UK tops 1 GW solar installations for first half 2014


Solar PV deployment data published by the U.K.'s Department of Energy and Climate Change (DECC) has revealed that the country added 1,137 MW of PV capacity in the first half of 2014, more than any other country in Europe, including Germany.

The provisional statistics are based on site commissioning data and could rise, the DECC said, with June and May's figures likely to be bolstered. As it stands, the figure is a notable increase on the 728 MW of PV capacity added in the first half of 2013, and as the rush to develop systems ahead of next April's withdrawal of the Renewable Obligations certificate (ROC) gathers pace, many in the industry expect second half installation figures to outstrip first half figures.

The U.K.'s feed-in tariff (FIT) remains the biggest driver of solar deployment in the country, however, with more than 2 GW of the combined 3,926 MW of cumulative PV capacity installed via the FIT. The first quarter of 2014 saw capacity commissioned under the FIT grow by 1.6%, yet ROC-driven installations are catching up quick, growing 2.5% in the first quarter and now accounting for 483 MW of total PV capacity installed.

At the end of June, the U.K. had 572,102 PV systems in operation, according to the DECC, and thus is on course to achieve its goal of 15% solar energy penetration in the power mix by 2020. By the end of the decade, the DECC hopes that 22 GW of PV capacity will have been installed – an ambitious target potentially made more unrealistic following its removal of the ROC for large-scale solar plants in favor of the less profitable Contracts for Difference (CfD) scheme.

The DECC also announced this week a proposal to exempt the country's so-called Energy Intensive Industries (EII) from having to participate in a proportion of the CfD scheme, claiming that forcing these companies to pay a higher electricity rate (designed to indirectly fund the development of renewable energy schemes) could put them at a competitive disadvantage with companies in other countries. The DECC has opened a public consultation on the potentially controversial proposal which, if passed, could undermine the very fabric of the CfD scheme, which is intended to make non-environmentally friendly industries offer some financial support for renewable schemes.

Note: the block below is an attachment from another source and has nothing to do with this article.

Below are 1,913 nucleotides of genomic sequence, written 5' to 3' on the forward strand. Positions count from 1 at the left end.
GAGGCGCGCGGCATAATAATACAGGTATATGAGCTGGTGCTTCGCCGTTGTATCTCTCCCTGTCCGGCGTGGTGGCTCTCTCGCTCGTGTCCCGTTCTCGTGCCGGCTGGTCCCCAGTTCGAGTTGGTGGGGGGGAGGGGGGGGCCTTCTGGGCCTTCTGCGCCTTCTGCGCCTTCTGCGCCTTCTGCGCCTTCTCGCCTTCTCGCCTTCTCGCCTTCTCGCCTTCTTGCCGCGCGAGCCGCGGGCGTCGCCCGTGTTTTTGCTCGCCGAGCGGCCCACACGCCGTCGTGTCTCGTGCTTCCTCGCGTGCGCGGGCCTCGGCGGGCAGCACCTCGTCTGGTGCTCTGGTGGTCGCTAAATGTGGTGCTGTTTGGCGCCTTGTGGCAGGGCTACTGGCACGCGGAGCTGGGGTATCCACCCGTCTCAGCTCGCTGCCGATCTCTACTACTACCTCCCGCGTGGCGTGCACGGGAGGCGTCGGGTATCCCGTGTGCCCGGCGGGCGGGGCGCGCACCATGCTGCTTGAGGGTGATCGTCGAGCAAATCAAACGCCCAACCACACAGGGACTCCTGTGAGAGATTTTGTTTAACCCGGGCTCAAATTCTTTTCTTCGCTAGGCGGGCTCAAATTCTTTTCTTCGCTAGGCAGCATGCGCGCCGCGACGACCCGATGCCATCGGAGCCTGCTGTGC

Popular content

This content is protected by copyright and may not be reused. If you want to cooperate with us and would like to reuse some of our content, please contact:


Related content

Elsewhere on pv magazine...

Leave a Reply

Please be mindful of our community standards.

Your email address will not be published. Required fields are marked *

By submitting this form you agree to pv magazine using your data for the purposes of publishing your comment.

Your personal data will only be disclosed or otherwise transmitted to third parties for the purposes of spam filtering or if this is necessary for technical maintenance of the website. Any other transfer to third parties will not take place unless this is justified on the basis of applicable data protection regulations or if pv magazine is legally obliged to do so.

You may revoke this consent at any time with effect for the future, in which case your personal data will be deleted immediately. Otherwise, your data will be deleted if pv magazine has processed your request or the purpose of data storage is fulfilled.

Further information on data privacy can be found in our Data Protection Policy.